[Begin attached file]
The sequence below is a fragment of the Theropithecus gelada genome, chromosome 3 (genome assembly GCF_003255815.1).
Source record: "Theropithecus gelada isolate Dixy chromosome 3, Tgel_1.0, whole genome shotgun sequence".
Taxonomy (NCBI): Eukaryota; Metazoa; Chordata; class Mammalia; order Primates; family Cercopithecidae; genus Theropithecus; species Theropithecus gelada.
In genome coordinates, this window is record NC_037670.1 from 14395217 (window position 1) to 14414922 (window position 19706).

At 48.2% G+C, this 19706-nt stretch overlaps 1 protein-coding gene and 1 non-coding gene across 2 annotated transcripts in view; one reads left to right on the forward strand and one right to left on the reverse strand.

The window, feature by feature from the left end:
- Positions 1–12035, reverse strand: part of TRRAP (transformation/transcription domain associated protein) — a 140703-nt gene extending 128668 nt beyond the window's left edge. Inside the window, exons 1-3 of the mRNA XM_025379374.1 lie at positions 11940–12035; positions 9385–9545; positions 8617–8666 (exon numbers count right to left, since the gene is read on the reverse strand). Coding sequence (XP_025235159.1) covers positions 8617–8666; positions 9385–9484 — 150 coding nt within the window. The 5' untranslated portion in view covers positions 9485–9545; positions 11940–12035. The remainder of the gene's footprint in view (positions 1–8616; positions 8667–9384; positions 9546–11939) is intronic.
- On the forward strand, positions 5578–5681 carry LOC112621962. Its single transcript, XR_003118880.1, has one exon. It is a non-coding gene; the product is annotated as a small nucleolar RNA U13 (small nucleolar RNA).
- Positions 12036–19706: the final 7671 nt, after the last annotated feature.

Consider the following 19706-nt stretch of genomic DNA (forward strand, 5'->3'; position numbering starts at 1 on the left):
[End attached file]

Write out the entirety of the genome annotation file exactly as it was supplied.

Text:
The sequence below is a fragment of the Theropithecus gelada genome, chromosome 3 (genome assembly GCF_003255815.1).
Source record: "Theropithecus gelada isolate Dixy chromosome 3, Tgel_1.0, whole genome shotgun sequence".
Taxonomy (NCBI): Eukaryota; Metazoa; Chordata; class Mammalia; order Primates; family Cercopithecidae; genus Theropithecus; species Theropithecus gelada.
In genome coordinates, this window is record NC_037670.1 from 14395217 (window position 1) to 14414922 (window position 19706).

At 48.2% G+C, this 19706-nt stretch overlaps 1 protein-coding gene and 1 non-coding gene across 2 annotated transcripts in view; one reads left to right on the forward strand and one right to left on the reverse strand.

The window, feature by feature from the left end:
- Positions 1–12035, reverse strand: part of TRRAP (transformation/transcription domain associated protein) — a 140703-nt gene extending 128668 nt beyond the window's left edge. Inside the window, exons 1-3 of the mRNA XM_025379374.1 lie at positions 11940–12035; positions 9385–9545; positions 8617–8666 (exon numbers count right to left, since the gene is read on the reverse strand). Coding sequence (XP_025235159.1) covers positions 8617–8666; positions 9385–9484 — 150 coding nt within the window. The 5' untranslated portion in view covers positions 9485–9545; positions 11940–12035. The remainder of the gene's footprint in view (positions 1–8616; positions 8667–9384; positions 9546–11939) is intronic.
- On the forward strand, positions 5578–5681 carry LOC112621962. Its single transcript, XR_003118880.1, has one exon. It is a non-coding gene; the product is annotated as a small nucleolar RNA U13 (small nucleolar RNA).
- Positions 12036–19706: the final 7671 nt, after the last annotated feature.

Consider the following 19706-nt stretch of genomic DNA (forward strand, 5'->3'; position numbering starts at 1 on the left):